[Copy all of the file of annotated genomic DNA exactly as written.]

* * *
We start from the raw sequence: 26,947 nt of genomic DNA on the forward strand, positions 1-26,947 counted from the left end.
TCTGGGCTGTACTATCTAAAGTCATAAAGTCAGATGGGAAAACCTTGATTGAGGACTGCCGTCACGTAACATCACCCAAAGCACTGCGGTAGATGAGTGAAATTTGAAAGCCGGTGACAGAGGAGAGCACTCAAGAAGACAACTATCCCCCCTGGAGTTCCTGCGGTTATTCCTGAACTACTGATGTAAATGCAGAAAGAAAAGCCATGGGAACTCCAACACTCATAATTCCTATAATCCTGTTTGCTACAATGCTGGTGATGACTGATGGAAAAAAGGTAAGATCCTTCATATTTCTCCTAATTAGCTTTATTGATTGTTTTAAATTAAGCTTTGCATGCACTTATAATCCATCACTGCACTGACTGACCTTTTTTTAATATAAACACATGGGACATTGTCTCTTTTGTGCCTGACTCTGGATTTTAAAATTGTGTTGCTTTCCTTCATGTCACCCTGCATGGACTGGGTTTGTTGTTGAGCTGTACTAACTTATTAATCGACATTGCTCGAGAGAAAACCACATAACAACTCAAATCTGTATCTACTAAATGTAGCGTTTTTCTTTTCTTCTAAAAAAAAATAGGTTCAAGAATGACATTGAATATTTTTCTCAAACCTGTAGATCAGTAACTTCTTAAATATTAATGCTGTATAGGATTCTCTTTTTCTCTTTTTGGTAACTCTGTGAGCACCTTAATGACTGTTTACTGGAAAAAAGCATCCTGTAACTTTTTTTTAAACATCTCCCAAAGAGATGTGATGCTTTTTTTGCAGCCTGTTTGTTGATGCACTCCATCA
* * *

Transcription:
We start from the raw sequence: 26,947 nt of genomic DNA on the forward strand, positions 1-26,947 counted from the left end.
TCTGGGCTGTACTATCTAAAGTCATAAAGTCAGATGGGAAAACCTTGATTGAGGACTGCCGTCACGTAACATCACCCAAAGCACTGCGGTAGATGAGTGAAATTTGAAAGCCGGTGACAGAGGAGAGCACTCAAGAAGACAACTATCCCCCCTGGAGTTCCTGCGGTTATTCCTGAACTACTGATGTAAATGCAGAAAGAAAAGCCATGGGAACTCCAACACTCATAATTCCTATAATCCTGTTTGCTACAATGCTGGTGATGACTGATGGAAAAAAGGTAAGATCCTTCATATTTCTCCTAATTAGCTTTATTGATTGTTTTAAATTAAGCTTTGCATGCACTTATAATCCATCACTGCACTGACTGACCTTTTTTTAATATAAACACATGGGACATTGTCTCTTTTGTGCCTGACTCTGGATTTTAAAATTGTGTTGCTTTCCTTCATGTCACCCTGCATGGACTGGGTTTGTTGTTGAGCTGTACTAACTTATTAATCGACATTGCTCGAGAGAAAACCACATAACAACTCAAATCTGTATCTACTAAATGTAGCGTTTTTCTTTTCTTCTAAAAAAAAATAGGTTCAAGAATGACATTGAATATTTTTCTCAAACCTGTAGATCAGTAACTTCTTAAATATTAATGCTGTATAGGATTCTCTTTTTCTCTTTTTGGTAACTCTGTGAGCACCTTAATGACTGTTTACTGGAAAAAAGCATCCTGTAACTTTTTTTTAAACATCTCCCAAAGAGATGTGATGCTTTTTTTGCAGCCTGTTTGTTGATGCACTCCATCA